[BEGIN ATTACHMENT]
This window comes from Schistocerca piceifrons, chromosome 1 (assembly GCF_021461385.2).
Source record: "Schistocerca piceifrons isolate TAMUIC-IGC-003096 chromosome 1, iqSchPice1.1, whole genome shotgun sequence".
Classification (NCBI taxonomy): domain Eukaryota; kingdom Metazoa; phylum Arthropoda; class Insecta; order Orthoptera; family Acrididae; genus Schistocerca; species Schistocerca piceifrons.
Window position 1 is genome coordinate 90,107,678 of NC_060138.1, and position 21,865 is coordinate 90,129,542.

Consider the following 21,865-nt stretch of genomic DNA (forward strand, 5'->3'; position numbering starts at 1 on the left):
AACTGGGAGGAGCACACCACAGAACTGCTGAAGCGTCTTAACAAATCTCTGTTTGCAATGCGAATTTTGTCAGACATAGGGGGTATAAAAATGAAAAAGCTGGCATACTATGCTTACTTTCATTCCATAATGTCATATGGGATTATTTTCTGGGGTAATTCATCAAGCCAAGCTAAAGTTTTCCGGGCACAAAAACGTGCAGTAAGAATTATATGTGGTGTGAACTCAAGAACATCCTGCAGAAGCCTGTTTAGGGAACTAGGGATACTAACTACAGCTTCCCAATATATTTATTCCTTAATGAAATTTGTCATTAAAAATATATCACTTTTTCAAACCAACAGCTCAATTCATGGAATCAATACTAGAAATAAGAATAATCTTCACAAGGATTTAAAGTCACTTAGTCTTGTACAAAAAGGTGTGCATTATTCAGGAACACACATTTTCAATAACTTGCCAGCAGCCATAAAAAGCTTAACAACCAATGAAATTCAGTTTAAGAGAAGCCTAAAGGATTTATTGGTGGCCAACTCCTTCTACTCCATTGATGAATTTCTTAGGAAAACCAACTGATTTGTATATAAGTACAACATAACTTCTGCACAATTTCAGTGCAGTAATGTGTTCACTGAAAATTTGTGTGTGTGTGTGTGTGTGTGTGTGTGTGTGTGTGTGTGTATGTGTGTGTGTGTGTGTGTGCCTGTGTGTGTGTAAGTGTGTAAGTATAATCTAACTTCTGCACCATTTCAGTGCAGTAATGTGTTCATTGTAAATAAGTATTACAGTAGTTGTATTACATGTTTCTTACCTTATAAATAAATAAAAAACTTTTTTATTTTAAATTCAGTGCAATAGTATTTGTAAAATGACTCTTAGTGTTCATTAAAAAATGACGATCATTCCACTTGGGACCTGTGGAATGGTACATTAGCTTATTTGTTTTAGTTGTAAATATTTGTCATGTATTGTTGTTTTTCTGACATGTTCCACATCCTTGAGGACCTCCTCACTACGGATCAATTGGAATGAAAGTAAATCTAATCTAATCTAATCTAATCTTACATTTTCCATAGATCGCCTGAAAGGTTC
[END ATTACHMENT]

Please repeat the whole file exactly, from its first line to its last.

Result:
This window comes from Schistocerca piceifrons, chromosome 1 (assembly GCF_021461385.2).
Source record: "Schistocerca piceifrons isolate TAMUIC-IGC-003096 chromosome 1, iqSchPice1.1, whole genome shotgun sequence".
Classification (NCBI taxonomy): domain Eukaryota; kingdom Metazoa; phylum Arthropoda; class Insecta; order Orthoptera; family Acrididae; genus Schistocerca; species Schistocerca piceifrons.
Window position 1 is genome coordinate 90,107,678 of NC_060138.1, and position 21,865 is coordinate 90,129,542.

Consider the following 21,865-nt stretch of genomic DNA (forward strand, 5'->3'; position numbering starts at 1 on the left):
AACTGGGAGGAGCACACCACAGAACTGCTGAAGCGTCTTAACAAATCTCTGTTTGCAATGCGAATTTTGTCAGACATAGGGGGTATAAAAATGAAAAAGCTGGCATACTATGCTTACTTTCATTCCATAATGTCATATGGGATTATTTTCTGGGGTAATTCATCAAGCCAAGCTAAAGTTTTCCGGGCACAAAAACGTGCAGTAAGAATTATATGTGGTGTGAACTCAAGAACATCCTGCAGAAGCCTGTTTAGGGAACTAGGGATACTAACTACAGCTTCCCAATATATTTATTCCTTAATGAAATTTGTCATTAAAAATATATCACTTTTTCAAACCAACAGCTCAATTCATGGAATCAATACTAGAAATAAGAATAATCTTCACAAGGATTTAAAGTCACTTAGTCTTGTACAAAAAGGTGTGCATTATTCAGGAACACACATTTTCAATAACTTGCCAGCAGCCATAAAAAGCTTAACAACCAATGAAATTCAGTTTAAGAGAAGCCTAAAGGATTTATTGGTGGCCAACTCCTTCTACTCCATTGATGAATTTCTTAGGAAAACCAACTGATTTGTATATAAGTACAACATAACTTCTGCACAATTTCAGTGCAGTAATGTGTTCACTGAAAATTTGTGTGTGTGTGTGTGTGTGTGTGTGTGTGTGTGTGTGTGTATGTGTGTGTGTGTGTGTGTGCCTGTGTGTGTGTAAGTGTGTAAGTATAATCTAACTTCTGCACCATTTCAGTGCAGTAATGTGTTCATTGTAAATAAGTATTACAGTAGTTGTATTACATGTTTCTTACCTTATAAATAAATAAAAAACTTTTTTATTTTAAATTCAGTGCAATAGTATTTGTAAAATGACTCTTAGTGTTCATTAAAAAATGACGATCATTCCACTTGGGACCTGTGGAATGGTACATTAGCTTATTTGTTTTAGTTGTAAATATTTGTCATGTATTGTTGTTTTTCTGACATGTTCCACATCCTTGAGGACCTCCTCACTACGGATCAATTGGAATGAAAGTAAATCTAATCTAATCTAATCTAATCTTACATTTTCCATAGATCGCCTGAAAGGTTC